This year marks the 40th anniversary of the All-Volunteer Force. As someone who was a U.S. Navy minority-officer recruiter in El Paso, Texas (1985-88) and Los Angeles (1988-91), as well as a contracted civilian U.S. Army enlisted recruiter in Houston (2008-09), I know that sometimes the “all-volunteer” has to be, ahem, “forced,” so a recruiter can meet his or her goal for the month.
There are manuals on the right ways to recruit, and regulations detailing improprieties. Recruiters know that the backgrounds of their prospective troops will be scrubbed. Most pretenders will be turned away. But that doesn’t keep recruiters eager to make goal from trying: they’re betting they’ll be out of recruiting – or even the military – before their trickery is discovered.
It isn’t always pretty, believe me. Here’s my Top 10 list of the ways I witnessed — or heard about, and believed happened — to try to get unqualified recruits into the U.S. military:
10. Create a new birth certificate.
Either get a real birth certificate, scan it, erase the name electronically and place the “new” name in place of the old one. Or request a “real” birth certificate for someone who is already dead. Or you can “borrow” a real birth certificate from someone else who is unlikely to enlist.
9. Lie to the doctor about a chronic or disqualifying medical condition at the Military Entrance Processing Station.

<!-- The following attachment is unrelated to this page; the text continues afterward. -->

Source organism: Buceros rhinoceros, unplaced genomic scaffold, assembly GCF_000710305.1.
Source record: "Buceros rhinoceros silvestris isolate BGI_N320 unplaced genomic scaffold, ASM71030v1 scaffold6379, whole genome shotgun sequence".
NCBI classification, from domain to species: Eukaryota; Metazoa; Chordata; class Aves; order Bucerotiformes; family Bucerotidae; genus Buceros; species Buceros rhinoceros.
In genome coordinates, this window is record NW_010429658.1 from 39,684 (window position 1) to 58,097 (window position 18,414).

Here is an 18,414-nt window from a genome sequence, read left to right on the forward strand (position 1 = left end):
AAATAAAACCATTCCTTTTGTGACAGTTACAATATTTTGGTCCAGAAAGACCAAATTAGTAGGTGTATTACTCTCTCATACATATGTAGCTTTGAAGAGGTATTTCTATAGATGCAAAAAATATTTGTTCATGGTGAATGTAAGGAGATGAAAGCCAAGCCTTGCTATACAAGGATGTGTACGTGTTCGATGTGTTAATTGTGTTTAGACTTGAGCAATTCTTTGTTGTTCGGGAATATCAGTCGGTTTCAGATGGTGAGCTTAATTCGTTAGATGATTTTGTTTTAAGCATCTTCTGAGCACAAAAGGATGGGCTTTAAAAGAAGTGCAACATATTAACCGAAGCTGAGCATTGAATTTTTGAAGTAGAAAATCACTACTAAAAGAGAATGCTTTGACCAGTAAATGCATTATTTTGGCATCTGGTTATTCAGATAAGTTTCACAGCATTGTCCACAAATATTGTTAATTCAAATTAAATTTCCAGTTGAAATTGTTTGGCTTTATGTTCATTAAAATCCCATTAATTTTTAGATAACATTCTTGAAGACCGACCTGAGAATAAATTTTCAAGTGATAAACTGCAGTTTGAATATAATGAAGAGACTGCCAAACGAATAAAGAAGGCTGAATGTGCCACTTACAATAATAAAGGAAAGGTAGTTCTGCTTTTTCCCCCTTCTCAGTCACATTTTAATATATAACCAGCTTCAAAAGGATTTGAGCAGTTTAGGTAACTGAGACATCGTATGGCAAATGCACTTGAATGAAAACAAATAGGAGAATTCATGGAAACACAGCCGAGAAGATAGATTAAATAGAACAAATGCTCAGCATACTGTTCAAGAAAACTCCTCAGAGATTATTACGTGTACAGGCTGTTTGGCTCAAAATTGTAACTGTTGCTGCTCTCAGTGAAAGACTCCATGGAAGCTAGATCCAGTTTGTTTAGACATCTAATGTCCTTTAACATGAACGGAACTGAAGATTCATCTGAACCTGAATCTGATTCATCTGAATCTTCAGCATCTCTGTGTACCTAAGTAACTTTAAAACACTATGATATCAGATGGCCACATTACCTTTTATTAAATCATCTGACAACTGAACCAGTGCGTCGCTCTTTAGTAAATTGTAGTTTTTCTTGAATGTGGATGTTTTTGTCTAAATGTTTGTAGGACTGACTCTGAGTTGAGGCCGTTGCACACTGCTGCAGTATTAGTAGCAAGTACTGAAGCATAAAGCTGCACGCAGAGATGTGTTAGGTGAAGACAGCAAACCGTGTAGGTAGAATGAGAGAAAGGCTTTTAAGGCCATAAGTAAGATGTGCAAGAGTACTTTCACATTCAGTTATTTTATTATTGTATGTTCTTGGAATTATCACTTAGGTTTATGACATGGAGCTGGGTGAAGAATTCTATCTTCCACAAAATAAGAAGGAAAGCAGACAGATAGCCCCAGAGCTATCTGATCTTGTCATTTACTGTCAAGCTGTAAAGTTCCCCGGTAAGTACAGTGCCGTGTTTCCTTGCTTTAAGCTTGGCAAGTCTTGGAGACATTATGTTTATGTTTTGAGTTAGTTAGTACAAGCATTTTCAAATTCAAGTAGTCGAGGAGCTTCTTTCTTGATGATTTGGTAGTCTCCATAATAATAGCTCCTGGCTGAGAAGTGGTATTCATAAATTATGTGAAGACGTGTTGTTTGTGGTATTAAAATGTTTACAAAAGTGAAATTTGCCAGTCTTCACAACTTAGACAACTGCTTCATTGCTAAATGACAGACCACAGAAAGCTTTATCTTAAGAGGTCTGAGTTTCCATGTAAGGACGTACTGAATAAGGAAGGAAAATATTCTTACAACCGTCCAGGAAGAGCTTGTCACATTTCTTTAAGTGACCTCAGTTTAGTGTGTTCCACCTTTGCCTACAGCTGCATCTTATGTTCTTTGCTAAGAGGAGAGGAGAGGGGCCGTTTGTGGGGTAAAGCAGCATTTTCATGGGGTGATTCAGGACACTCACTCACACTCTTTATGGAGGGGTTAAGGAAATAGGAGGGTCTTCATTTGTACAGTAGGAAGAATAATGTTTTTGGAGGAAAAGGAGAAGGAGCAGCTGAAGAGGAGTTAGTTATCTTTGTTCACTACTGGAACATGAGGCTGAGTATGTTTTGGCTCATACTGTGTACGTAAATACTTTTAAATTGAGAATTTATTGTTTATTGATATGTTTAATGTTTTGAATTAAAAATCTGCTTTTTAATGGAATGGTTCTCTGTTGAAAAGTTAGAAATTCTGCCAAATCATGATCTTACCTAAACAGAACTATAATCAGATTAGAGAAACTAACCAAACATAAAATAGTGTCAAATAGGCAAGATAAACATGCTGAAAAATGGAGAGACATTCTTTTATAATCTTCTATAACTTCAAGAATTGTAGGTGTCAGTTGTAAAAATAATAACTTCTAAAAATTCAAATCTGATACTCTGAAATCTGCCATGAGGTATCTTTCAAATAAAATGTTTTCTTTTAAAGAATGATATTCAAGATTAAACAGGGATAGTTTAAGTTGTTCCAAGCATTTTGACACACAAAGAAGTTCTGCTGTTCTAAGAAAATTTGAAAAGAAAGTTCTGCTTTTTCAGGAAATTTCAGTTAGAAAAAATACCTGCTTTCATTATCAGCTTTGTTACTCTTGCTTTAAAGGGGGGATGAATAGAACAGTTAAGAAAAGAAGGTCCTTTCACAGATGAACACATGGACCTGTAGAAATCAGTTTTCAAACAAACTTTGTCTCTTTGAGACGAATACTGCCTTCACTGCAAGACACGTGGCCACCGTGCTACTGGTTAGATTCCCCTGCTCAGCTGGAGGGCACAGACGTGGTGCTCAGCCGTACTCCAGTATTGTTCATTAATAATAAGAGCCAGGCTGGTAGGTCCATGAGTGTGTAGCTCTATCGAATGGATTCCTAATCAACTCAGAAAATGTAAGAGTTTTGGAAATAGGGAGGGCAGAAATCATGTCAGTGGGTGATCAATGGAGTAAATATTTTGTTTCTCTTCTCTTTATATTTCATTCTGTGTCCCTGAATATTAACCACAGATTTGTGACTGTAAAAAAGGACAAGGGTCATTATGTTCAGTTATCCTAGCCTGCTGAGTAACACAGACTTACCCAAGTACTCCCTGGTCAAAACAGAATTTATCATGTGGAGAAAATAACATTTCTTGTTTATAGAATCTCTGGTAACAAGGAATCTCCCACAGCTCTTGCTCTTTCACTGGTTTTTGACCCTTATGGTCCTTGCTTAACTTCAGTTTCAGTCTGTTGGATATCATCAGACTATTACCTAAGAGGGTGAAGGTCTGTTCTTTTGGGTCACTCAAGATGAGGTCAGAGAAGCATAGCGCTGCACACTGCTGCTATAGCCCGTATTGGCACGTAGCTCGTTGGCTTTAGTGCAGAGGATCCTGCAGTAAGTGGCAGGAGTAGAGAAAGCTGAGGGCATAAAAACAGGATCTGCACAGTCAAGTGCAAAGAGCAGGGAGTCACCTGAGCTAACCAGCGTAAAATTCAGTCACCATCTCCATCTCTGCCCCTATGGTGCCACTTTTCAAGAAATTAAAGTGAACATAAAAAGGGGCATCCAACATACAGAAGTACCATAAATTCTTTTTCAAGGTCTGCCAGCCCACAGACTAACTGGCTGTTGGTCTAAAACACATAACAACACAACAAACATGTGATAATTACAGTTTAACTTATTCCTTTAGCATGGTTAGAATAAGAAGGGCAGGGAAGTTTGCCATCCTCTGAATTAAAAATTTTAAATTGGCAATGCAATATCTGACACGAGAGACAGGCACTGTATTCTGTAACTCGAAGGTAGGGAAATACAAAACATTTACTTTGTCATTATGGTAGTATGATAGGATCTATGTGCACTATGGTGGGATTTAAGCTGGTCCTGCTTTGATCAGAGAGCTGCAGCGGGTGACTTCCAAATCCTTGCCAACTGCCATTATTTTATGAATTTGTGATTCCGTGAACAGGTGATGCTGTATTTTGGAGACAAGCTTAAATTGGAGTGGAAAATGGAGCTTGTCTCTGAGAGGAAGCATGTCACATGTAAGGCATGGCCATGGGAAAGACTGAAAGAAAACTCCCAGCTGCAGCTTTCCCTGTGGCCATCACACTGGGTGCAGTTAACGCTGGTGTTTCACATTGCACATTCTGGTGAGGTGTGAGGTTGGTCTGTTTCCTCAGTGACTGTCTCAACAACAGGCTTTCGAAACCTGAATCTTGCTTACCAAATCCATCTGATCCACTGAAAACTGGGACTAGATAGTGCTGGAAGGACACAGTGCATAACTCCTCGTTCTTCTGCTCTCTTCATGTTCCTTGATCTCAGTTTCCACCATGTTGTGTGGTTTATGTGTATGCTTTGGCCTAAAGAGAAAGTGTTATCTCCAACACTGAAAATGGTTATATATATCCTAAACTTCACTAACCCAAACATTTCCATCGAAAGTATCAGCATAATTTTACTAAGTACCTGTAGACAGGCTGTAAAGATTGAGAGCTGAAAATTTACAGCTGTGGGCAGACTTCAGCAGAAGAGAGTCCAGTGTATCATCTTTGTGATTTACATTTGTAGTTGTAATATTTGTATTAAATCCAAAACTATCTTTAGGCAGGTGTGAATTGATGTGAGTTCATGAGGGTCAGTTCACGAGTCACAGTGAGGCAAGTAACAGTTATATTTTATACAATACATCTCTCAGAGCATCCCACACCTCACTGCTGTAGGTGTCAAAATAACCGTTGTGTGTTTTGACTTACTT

Childhood asthma is the usual disqualifier for most people who are not medically qualified. Diabetes is another easily-hidden condition, if it is being kept under control through oral medication, or (temporarily) through insulin injections.
8. Bribe the person running the weigh-in scale at the MEPS.
Works great for overweight applicants if you can get some poorly paid, corrupt medical tech to go along with you.
7. Create a new high-school diploma.
There are many tales of recruiters bribing high-school counselors for blank high-school diplomas, to be filled in when needed by a deserving recruit who failed to graduate.
6. Forge a parent’s signature.
Ideal for someone who wants to enlist, but at under 18 is too young to do so without a parent’s formal OK. (You can enlist at 17 if one of your parents signs for you, but more often than not the parent(s) refuse to sign.)
5. Have a ringer take the Armed Services Vocational Aptitude Battery test (ASVAB) in place of your prospective recruit.
Taking the test requires a photo ID, but creating a fake driver’s license – or swapping photos on the applicant’s license – are ways around this.
4. Create a college transcript.
You can get a counterfeit one, or buy one at a diploma mill. It makes your applicant eligible for a higher rank upon enlistment.
3. Create a whole new person.
Start with a fresh birth certificate, add a new Social Security card, toss in a new driver’s license, and top off with a new high-school diploma.
2. Provide a false urine sample at the MEPS.
Concerned your drug use might keep you out of uniform? Attach a fake bladder to your belly filled with someones else’s urine, and use a discharge tube to give “your” sample.
1. Steal someone else’s identity.
Just hijack all the relevant data from someone’s who’s never going to enlist.
The old saying — when the cat’s away, the mice will play — still applies. None of these scams could have happened if the next-level supervisors had been doing their jobs and spot-checked the process.
When recruiters are placed under enormous pressure, some of them will do anything to eliminate that pressure — including cutting corners, big time. Ultimately, everyone loses: the applicant, the recruiter and the military.